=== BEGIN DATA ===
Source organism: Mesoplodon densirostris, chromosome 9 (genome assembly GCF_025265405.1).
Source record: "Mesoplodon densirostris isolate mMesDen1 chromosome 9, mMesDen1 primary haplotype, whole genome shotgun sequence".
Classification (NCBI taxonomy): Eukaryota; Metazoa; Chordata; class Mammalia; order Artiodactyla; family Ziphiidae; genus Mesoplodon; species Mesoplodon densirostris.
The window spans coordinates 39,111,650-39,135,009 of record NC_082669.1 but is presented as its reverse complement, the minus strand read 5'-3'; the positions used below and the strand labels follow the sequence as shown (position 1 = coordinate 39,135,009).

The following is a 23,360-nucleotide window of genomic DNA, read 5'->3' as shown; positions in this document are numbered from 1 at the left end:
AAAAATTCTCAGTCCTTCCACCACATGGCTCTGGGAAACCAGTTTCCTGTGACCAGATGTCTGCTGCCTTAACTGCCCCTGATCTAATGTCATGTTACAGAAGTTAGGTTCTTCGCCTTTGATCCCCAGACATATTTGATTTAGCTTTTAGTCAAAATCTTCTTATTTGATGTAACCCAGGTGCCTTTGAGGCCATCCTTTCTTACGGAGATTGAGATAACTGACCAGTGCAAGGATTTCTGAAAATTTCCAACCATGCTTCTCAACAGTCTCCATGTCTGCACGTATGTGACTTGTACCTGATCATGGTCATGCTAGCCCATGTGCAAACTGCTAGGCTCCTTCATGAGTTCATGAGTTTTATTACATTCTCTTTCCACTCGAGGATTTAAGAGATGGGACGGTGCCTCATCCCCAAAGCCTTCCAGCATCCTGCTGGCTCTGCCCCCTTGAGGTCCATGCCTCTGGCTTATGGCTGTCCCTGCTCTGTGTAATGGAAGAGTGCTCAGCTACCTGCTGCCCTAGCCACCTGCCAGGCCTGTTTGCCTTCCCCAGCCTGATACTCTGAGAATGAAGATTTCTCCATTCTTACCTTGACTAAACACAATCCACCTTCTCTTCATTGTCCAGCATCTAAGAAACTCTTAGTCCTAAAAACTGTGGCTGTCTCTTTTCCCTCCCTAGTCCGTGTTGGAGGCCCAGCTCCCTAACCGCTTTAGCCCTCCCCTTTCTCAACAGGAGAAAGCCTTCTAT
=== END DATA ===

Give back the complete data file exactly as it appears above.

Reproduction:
Source organism: Mesoplodon densirostris, chromosome 9 (genome assembly GCF_025265405.1).
Source record: "Mesoplodon densirostris isolate mMesDen1 chromosome 9, mMesDen1 primary haplotype, whole genome shotgun sequence".
Classification (NCBI taxonomy): Eukaryota; Metazoa; Chordata; class Mammalia; order Artiodactyla; family Ziphiidae; genus Mesoplodon; species Mesoplodon densirostris.
The window spans coordinates 39,111,650-39,135,009 of record NC_082669.1 but is presented as its reverse complement, the minus strand read 5'-3'; the positions used below and the strand labels follow the sequence as shown (position 1 = coordinate 39,135,009).

The following is a 23,360-nucleotide window of genomic DNA, read 5'->3' as shown; positions in this document are numbered from 1 at the left end:
AAAAATTCTCAGTCCTTCCACCACATGGCTCTGGGAAACCAGTTTCCTGTGACCAGATGTCTGCTGCCTTAACTGCCCCTGATCTAATGTCATGTTACAGAAGTTAGGTTCTTCGCCTTTGATCCCCAGACATATTTGATTTAGCTTTTAGTCAAAATCTTCTTATTTGATGTAACCCAGGTGCCTTTGAGGCCATCCTTTCTTACGGAGATTGAGATAACTGACCAGTGCAAGGATTTCTGAAAATTTCCAACCATGCTTCTCAACAGTCTCCATGTCTGCACGTATGTGACTTGTACCTGATCATGGTCATGCTAGCCCATGTGCAAACTGCTAGGCTCCTTCATGAGTTCATGAGTTTTATTACATTCTCTTTCCACTCGAGGATTTAAGAGATGGGACGGTGCCTCATCCCCAAAGCCTTCCAGCATCCTGCTGGCTCTGCCCCCTTGAGGTCCATGCCTCTGGCTTATGGCTGTCCCTGCTCTGTGTAATGGAAGAGTGCTCAGCTACCTGCTGCCCTAGCCACCTGCCAGGCCTGTTTGCCTTCCCCAGCCTGATACTCTGAGAATGAAGATTTCTCCATTCTTACCTTGACTAAACACAATCCACCTTCTCTTCATTGTCCAGCATCTAAGAAACTCTTAGTCCTAAAAACTGTGGCTGTCTCTTTTCCCTCCCTAGTCCGTGTTGGAGGCCCAGCTCCCTAACCGCTTTAGCCCTCCCCTTTCTCAACAGGAGAAAGCCTTCTAT